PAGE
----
was born in Seoul, Korea. He studied architecture at Hong-Ik University, before immigrating to Canada to study fine art at Emily Carr Institute of Art and Design. He works in performance, media, sculpture and drawing. His practice involves experimentation with form and process in order to express inherent relationships between material and immaterial content. He is a founding member of the Vancouver-based artist collective Intermission and is presently a member of Instant Coffee artist collective. His work has been exhibited nationally and internationally. Lee lives and works in Vancouver BC and is represented by the Equinox Gallery.
Michelle Helene Mackenzie
is an artist, writer, and musician who was born and lives on the unceded, ancestral, and traditional territories of the xʷməθkʷəy̓əm, Sḵwx̱wú7mesh, and səl̓ílwətaʔɬ Nations. Mackenzie uses electronics, modular synths, field recordings, video, text, and archival research to explore ecological consciousness, sonic perception, and deep listening. Her collaborative ambient noise project with Stefan Maier and Helene S.M. explores insect intelligence & imaginaries, tiny noise and psychoacoustics, and her Orchid Mantis will be performed at Cent-Quatre Paris as part of INA-GRM’s Live Electronics concert series in January 2022. Mackenzie holds a BA from Simon Fraser University, and is currently pursuing a PhD in Music at the University of California, San Diego. Mackenzie’s works have been presented with 221A (Vancouver), the Albertinum (Dresden), the CAG (Vancouver) Capilano Review’s Small Caps (Vancouver), the Cultch’s Soft Cedar (Vancouver), Deep Blue (Vancouver), the Esker Foundation (Calgary), the Hand (New York), Kadist Gallery/Yerba Center for the Arts (San Francisco), the Operating System (Brooklyn), the Polygon Gallery (North Vancouver), SFU Galleries (Vancouver), the Vancouver Art Gallery, and the Western Front (Vancouver).
Alexa Solveig Mardon
is settler of mixed Finnish and British Isles ancestry, a queer dancer, writer, choreographer, support worker and facilitator raised and living on xʷməθkʷəy̓əm, Sḵwx̱wú7mesh, and səl̓ílwətaʔɬ lands. Alexa's practice includes making dances, writing about dances, dancing, teaching, and community actions, often overlapping and blurring together. Dance is the practice through which they sense and engage with the world around them, build nervous-system resilience, and gather in creative resistance and joy with existing and emergent communities. Alexa's writing and choreography has been presented across time and space including with Summerworks Festival, OFFTA, The Dance Centre, Charcuterie Magazine, ISSUE Magazine, VIVO Media Arts Centre, and Made In BC. With Erika Mitsuhashi, they make interdisciplinary performances as Mardon + Mitsuhashi. As a dancer they have performed for companies and artists including Sasha Kleinplatz (Montréal) Benjamin Kamino (Montréal), dumb instrument dance (Vancouver), battery opera performance (Vancouver/Toronto), and Justine A. Chambers (Vancouver). They are currently completing their MFA at DAS Choreography, University of the Arts Amsterdam, where their research focuses on the intersections of ancestral magic, nervous system regulation, and collaborations with frontline support workers.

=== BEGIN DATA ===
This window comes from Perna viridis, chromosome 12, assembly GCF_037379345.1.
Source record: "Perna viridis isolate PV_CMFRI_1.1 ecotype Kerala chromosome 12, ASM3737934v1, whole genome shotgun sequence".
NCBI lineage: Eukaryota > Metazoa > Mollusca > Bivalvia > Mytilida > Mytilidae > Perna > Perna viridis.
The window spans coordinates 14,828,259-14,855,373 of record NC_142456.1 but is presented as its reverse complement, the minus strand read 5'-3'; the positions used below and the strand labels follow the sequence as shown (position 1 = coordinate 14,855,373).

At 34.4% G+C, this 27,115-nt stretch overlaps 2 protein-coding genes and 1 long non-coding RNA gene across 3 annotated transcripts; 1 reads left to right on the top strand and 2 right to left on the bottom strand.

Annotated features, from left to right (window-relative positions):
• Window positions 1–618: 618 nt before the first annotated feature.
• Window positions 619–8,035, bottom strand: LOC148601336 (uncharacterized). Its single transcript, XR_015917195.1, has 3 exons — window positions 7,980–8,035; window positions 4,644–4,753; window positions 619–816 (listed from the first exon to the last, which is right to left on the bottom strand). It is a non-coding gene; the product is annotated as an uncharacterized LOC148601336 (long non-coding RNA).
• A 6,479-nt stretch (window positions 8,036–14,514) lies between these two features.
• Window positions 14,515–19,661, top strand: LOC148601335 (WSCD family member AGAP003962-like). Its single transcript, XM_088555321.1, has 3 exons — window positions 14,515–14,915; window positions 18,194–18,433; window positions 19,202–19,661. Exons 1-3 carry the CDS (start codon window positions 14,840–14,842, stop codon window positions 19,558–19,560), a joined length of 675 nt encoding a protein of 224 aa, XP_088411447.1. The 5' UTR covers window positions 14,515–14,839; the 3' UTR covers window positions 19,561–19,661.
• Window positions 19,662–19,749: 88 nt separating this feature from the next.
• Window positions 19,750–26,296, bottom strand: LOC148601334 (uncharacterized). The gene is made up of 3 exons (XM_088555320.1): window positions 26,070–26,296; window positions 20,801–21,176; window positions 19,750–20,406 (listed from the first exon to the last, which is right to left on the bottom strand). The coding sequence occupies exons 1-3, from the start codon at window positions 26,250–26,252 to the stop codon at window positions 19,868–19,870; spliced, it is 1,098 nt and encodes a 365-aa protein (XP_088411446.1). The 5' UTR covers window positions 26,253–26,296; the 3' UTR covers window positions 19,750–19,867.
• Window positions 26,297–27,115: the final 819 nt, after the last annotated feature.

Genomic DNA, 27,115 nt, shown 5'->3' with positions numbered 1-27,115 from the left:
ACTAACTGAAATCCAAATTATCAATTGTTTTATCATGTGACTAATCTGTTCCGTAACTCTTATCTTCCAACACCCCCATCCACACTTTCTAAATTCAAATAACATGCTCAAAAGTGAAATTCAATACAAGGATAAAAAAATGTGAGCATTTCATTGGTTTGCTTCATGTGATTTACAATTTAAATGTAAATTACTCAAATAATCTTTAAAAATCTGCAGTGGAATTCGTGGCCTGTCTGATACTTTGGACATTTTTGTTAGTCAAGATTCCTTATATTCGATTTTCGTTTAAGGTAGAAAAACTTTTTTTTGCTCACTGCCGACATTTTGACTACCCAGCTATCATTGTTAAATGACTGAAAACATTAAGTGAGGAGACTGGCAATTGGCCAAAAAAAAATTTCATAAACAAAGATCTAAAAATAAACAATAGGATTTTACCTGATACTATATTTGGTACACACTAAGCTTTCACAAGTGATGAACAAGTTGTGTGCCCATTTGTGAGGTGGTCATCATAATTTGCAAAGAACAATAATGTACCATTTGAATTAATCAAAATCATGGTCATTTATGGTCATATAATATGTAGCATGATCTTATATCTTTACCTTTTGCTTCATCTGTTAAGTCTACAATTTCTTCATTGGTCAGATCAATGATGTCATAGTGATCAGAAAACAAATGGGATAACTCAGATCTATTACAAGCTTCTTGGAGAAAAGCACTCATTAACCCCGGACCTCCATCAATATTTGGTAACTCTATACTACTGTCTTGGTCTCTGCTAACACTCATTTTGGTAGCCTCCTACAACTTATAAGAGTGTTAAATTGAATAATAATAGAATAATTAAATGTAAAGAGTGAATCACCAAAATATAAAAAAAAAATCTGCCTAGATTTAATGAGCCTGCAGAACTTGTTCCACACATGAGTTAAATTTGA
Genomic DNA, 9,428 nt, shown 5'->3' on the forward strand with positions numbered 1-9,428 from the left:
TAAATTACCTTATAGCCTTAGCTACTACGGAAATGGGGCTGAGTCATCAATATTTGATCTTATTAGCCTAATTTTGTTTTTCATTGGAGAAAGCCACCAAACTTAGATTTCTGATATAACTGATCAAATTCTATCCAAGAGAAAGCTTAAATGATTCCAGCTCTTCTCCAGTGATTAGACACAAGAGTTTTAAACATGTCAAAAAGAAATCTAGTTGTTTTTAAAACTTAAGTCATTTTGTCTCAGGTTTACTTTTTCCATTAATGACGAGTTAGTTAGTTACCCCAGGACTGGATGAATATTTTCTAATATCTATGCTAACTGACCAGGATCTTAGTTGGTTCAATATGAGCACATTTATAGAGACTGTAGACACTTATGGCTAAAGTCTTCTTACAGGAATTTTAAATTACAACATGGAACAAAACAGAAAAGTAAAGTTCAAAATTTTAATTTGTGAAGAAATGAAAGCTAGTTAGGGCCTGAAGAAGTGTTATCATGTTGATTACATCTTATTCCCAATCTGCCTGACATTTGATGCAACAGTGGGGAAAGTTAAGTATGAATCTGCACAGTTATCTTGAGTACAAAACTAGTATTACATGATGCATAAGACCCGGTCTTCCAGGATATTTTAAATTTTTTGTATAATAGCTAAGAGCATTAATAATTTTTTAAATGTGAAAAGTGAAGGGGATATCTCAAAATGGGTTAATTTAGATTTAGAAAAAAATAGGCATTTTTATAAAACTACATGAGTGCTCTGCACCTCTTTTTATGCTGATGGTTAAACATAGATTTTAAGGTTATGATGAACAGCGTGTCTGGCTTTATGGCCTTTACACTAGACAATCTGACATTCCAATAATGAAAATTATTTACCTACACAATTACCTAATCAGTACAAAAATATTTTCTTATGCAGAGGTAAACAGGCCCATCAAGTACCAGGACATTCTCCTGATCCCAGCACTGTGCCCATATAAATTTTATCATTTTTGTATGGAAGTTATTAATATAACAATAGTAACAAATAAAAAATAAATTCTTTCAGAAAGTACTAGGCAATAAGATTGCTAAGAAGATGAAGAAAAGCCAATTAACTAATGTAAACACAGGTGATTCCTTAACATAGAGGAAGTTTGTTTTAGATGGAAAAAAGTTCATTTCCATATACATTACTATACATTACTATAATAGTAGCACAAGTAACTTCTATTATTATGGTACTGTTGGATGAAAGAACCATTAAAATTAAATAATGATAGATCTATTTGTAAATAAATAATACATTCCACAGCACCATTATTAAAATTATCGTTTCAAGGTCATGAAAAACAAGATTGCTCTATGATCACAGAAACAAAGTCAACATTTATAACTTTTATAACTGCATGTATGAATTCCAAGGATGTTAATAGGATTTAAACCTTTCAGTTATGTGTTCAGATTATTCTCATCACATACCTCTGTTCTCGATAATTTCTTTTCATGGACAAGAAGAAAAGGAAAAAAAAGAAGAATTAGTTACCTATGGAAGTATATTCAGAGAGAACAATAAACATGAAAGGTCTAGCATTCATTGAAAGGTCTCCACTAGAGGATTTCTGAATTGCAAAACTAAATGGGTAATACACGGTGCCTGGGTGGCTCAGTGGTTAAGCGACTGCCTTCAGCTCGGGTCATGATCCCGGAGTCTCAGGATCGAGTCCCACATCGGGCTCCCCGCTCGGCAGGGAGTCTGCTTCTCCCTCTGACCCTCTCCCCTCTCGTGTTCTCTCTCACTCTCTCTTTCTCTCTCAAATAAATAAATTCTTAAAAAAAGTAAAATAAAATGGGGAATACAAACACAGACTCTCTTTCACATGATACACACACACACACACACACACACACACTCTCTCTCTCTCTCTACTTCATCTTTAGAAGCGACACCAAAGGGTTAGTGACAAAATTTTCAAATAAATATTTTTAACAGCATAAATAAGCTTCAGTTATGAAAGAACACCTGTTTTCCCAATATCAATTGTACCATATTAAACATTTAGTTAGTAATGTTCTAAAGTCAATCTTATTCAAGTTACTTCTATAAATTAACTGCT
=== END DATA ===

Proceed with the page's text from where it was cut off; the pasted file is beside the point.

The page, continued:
was born in Alberta, on Treaty 6 and 7 land, and now lives and works on the unceded territory of the xʷməθkʷəy̓əm, Sḵwx̱wú7mesh, and səl̓ílwətaʔɬ, currently known as North Vancouver. Her practice investigates place and how humans change and are changed by the surrounding environment, and the layers of memory and psychic history that accumulate in our material world. Her Mennonite and Scottish colonial history informs her understanding of place and her relationship to these stolen lands. In addition to collaborative projects with other artists, recent solo exhibitions include Prairie Invasions: A Lullaby (Richmond Art Gallery, 2020), Before Demolition: Tides (Eyelevel Gallery, Halifax, 2019), Motherlands (The Pole, Den Haag, ND, 2019) and Before Demolition (Burrard Arts Foundation, Vancouver, 2017). Neufeld has created and participates in community sharing gardens and sees land as fundamental to her research process. She received her BFA from Emily Carr University of Art and Design in 2013.
is a Skwxwú7mesh /Stólō/Hawaiian/Swiss artist who works with digital media, writing, performance and interdisciplinary arts, and is a community-engaged and public artist. For over thirty years her practice has focused on sustainability, permaculture techniques, Coast Salish cultural elements and has included themes of ethnobotany, indigenous language revival, Salish weaving and digital media technology. Cease has focused on connecting her Polynesian roots to her Salish roots through weaving and digital media projects. She has recently been given opportunities for collaborating with Indigenous peoples throughout Oceania, specifically Polynesian peoples. Cease is embarking on a series of Futurisms projects on national and international projects and will be collaborating with artists and scientists in development of these new works.
is an Anishinaabe artist living and working in Vancouver. Born in Kenora, Ontario and raised in Toronto, her painting, sculpture, and performance works explore memory, healing, and embodied connections to ancestral lands. Vickers was the recipient of the VIVA Award in 2018. Her works are in the permanent collections of the Museum of Anthropology, Vancouver; Vancouver Art Gallery and the University of Toronto.
Co-Published with Richmond Art Gallery, Information Office, Doryphore Curators Society, and Art Metropole
This publication is produced with support from Canada Council for the Arts and City of Vancouver Project Assistance
What Are Our Supports?
What Are Our Supports chronicles a series of artist's projects in a downtown Vancouver park curated by Joni Low in 2018. Edited by Joni Low and Jeff O'Brien, the book reflects on the urgency of questions about environmental, social and political precarity all the more intensified by a global pandemic and human-induced climate crisis.More Info